Oral History collected by Irene Bell 28th February 2006
Miss Peggy Campion was born at 39 Main Street, the second child and first daughter of Charles Campion and his wife. Peter was the first child, then Peggy, then Tom and the baby of the family, Mary.
The house was owned by Peggy's Grandparents, mother and father of Charles, and they lived there all their lives, moving briefly to Farndon and then back to Coddington.
Sadly, Peggy's mother died of breast cancer when Peggy was only about 8 or 9years old. There were no social services in those days and life was hard. Grandma had moved to a cottage at the end of Balderton Lane after the death of Grandfather, but called frequently to make a meal for the children. One of the jost hated meals was rabbit brains on toast.
The house had no indoor plumbing, there was a lavatory at the bottom of the garden. There was an outhouse, called the scullery with a copper where the water was boiled and poured into the tin bath for the weekly bath night , scruffiest children in last. This was fine during the summer but in the winter the bath had to be brought indoors and other members of the family had to make themselves scarce!!!
Peggy's best friend was Mary Lamb, they played together and had many giggles! One very frosty day, walking up "Ducky Hill" (Chapel Lane) they saw a sixpence which had been frozen into the pavement. They were trying to pry it up from the frost when another friend Sylvia Burgess asked what they were doing. She announced that she had dropped a sixpence there the day before, but they said that they had just dropped it.
In 1937 there was a party for the village children to celebrate the coronation of King George the VI on Geeson's field. The children were asked that those born between certain years to step forward, others born in earlier years to step back. Peggy and Mary who could not stop giggling stepped the wrong way and were given a baby doll, far too young for them!
When Peggy was 12, Charles, who had had a succession of housekeepers to help with his motherless young children, employed Winnie, and then married her and they had two further children. Peggy loved her stepmother, who was loving and kind lady, she always called her Mum.
Charles was a foreman joiner and wheelwright at Ransome and Marles and obviously was very handy. He made a lavatory which although it was still outside, was joined to the house by the back door. Later he took a piece off the largest bedroom and made it into a bathroom, just a bath and hand basin. Later still he took another slice off the same room and put in their first inside toilet.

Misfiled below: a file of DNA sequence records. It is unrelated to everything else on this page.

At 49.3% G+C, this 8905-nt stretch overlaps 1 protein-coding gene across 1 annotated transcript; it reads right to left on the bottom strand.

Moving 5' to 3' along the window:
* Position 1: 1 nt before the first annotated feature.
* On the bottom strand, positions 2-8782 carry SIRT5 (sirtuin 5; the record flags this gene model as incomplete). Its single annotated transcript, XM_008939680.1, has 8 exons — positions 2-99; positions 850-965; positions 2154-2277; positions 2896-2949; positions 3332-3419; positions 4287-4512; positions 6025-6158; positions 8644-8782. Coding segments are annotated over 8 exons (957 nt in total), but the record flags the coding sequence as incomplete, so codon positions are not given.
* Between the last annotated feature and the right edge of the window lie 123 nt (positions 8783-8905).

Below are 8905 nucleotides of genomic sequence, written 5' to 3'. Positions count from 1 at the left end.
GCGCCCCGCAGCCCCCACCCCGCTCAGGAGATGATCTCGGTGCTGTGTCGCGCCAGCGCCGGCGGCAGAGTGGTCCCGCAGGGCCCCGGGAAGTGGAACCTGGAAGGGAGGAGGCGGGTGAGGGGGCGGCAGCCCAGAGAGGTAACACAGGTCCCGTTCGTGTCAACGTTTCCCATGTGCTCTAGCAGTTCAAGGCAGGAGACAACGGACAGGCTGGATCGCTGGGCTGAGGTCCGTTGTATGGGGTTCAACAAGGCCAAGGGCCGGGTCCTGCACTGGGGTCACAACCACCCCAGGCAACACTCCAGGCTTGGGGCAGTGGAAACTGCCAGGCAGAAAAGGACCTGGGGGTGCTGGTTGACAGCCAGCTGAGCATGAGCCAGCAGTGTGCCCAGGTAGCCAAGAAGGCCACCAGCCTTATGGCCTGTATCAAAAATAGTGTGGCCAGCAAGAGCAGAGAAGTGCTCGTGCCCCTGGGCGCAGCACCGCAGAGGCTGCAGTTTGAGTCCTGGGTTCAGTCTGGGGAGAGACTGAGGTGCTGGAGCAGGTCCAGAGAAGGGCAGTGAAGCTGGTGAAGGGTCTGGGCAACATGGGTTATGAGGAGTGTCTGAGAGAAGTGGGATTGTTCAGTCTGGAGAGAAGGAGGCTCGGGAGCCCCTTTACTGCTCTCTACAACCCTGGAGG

Grandmother was a remarkable old lady. She lived until the age of 86 when she had a stroke. When she was young she travelled all around the world and had a passport dated 1889, which was in her maiden name of Eliza Cashley, signed by the Marquess of Salisbury. Nothing like our present day passports, it is a huge single sheet of flimsy paper.
The Campions had connections with the Thorpe family. Peggy thought that the house was originally owned by the Thorpes. Peggy's Aunt Annie, who was sister to her Grandfather, worked for the Thorpe's as a governess. She went to their estate in Scotland and to their London home. She lived with them for the rest of her life and died in the London house.
39 Main Street had candles in jost of the rooms, electric light in the main bedroom and the living room. The Derbyshire and Nottinghamshire Electric Power Company put up a pole in the corner of the road, taking a small corner of their garden, a letter dated 28th Novenber 1935 offers the generous sum of 1 shilling.
The house had a large garden, there were no houses between the garden and Hall Farm. The eldest son Peter and his wife had emigrated to Australia and Charles decided to sell part of the land, where the two house now stand, to enable him to go to Australia to visit. The land sold in 1973 for the sum of £3000, but sadly Charles died some time later and never did get to Australia.
Peggy remembers going to the school in the present Scout Hall where she attended until she was 14. There were three teachers. Mr Fordham the head, Miss Gomer, who lived at Almond Cottage and Miss Backer the infant teacher. They were very nice and kind teachers, but Mr Fordham had to occasionally get out the slipper to the older naughty boys.
Opposite the church yard was a large field, which was the animal pound, There were no houses there. Peggy says the land belonged to the village but after Mr Taylor had all the old cottage knocked down, a house was built there now called the Pound House.
After Peggy left school, she went to Newark Technical College where she studied home economics, dressmaking and tailoring for two years. She worked for a bespoke Military Tailors in Newark, owned by Mr Richardson who lived on Beckingham Road. Often sewing the Gold Braid on to uniforms. She then moved to Moss Bros. in Nottingham.
She did not enter very much into the village activities, going regularly to church, and was a member of the youth club, which was run by Rev. Dight and his wife. They lived at "The Gables". She was a member of the Guides run by Rene Daybell. Her sister Mary was a Sunday School teacher. She does remember the Youth Club putting on plays in the hall on the camp.
When the other children married and moved away, Peggy remained at home and looked after her father until he died, and now lives happily at "The Ropewalk in Newark, but regularly attends All Saints Church Coddington.